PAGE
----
Grace's Guide

British Industrial History

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Cochrane and Sons

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1882. North-East Coast Exhibition.
1914. Steam trawlers Maroc, Isa, Jacinth, Anthony Hope, Exmouth and Margaret Duncan.
1951. HMRT "Envoy".

Cochrane and Sons, ship builders, of Beverley and Selby.

1884 Andrew Cochrane founded a shipyard at Beverley.

1886 Company founded.

1898 Cochrane moved to Selby, 50 miles away from the sea by river. Cochrane and Sons built their reputation for building trawlers and coasters for the Hull and Grimsby fishing fleets.

In 1912 the company took limited liability status.

WWI The yard made 90 steam trawlers for private owners, 70 steam trawlers for the Admiralty which were deployed as minesweeper, gunboats and barges. The yard was able to achieve such a massive output by building the trawlers ten at a time in five pairs. In addition the yard was laid out in such a way so that ships could be launched two at a time and construction could take place rotationally with members of staff working on one task at a time for two weeks before the next task was undertaken.

1927 - April. Cochrane and Sons launched their thousandth vessel in the first week of April and followed it immediately with another. The two new craft were steel screw tugs, the Kenia and the Gondia, for William Watkins Ltd., London. It was pointed our that the first vessels built at Selby, under the present ownership, were also for Messrs Watkins. Messrs Cochrane's record includes the building of 700 trawlers, 81 mine-sweepers, 63 drifters, 33 tugs, 29 coasters, 8 petrol gunboats and other craft.[1]

1930s The Selby yard mainly made trawlers during the inter war years, along with harbour tugs and coasters.

1932 Private company.

WWII The Selby Yard came into its own during the Second World War: 21 Admiralty rescue tugs, 30 "Empire" harbour tugs and many trawlers were built. In addition the yard also continued filling private orders for trawlers, and also found time to complete a lighthouse tender.

1940s Following the War, the yard returned to making trawlers for a variety of private owners. This business enabled the yard to maintain a steady presence until the 1960s.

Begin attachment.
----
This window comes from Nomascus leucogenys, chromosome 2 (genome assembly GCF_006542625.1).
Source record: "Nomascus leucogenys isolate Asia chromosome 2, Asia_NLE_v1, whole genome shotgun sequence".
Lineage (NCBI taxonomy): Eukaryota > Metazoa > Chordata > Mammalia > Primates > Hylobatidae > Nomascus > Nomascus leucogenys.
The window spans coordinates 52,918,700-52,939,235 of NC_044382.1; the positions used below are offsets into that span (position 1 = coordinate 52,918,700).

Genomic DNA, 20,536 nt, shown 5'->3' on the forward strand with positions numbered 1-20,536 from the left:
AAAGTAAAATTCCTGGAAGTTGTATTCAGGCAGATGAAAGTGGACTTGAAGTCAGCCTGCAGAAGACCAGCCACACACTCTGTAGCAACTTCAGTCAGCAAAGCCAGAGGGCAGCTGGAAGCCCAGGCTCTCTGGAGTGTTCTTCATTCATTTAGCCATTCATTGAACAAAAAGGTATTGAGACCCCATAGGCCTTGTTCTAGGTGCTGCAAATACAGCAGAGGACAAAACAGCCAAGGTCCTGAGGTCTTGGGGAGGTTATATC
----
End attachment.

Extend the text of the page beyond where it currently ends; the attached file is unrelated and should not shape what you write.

1950s Tugs were also the next key product manufactured by the yard. London tank barges served as prototypes for the ever larger tankers built by the yard throughout the late 50s and 1960s.

1960s Tankers, dry cargo coasters and smaller coasters were the main vessels made by the yard at this time.

1961 Shipbuilders, specialising in trawlers and tugs. 400 employees.

In 1965 control of the yard passed from the Cochrane family to the Ross Group Ltd, who then sold on to the Drypool Group Ltd in 1969.

In 1976, the Selby yard was bought up by United Towing Co. Ltd of Hull (the Drypool Group had gone into liquidation).

1977 The company’s name was changed to Cochrane Shipbuilders in 1977 and built an average of four ships per year for the next 15 years, mainly tugs, trawlers, oil rig supply vessels, ferries dry-cargo coasters and coastal tankers.

1980s Refrigerated fish carriers and coasters were the main ships made by the yard during this period. In 1987 the North British Maritime Group (the name of the company which now controlled the Selby Yard along with a couple of others)was taken over by an Australian shipping company: the Howard Smith Group.

1990s The yard was running out of orders and the Howard Smith Group was looking to withdraw from shipbuilding. The yard was run down and closed in October 1992 with the equipment auctioned off the following year.

See Also


Sources of Information

  1. The Engineer 1927/04/15

British Shipbuilding Yards. 3 vols by Norman L. Middlemiss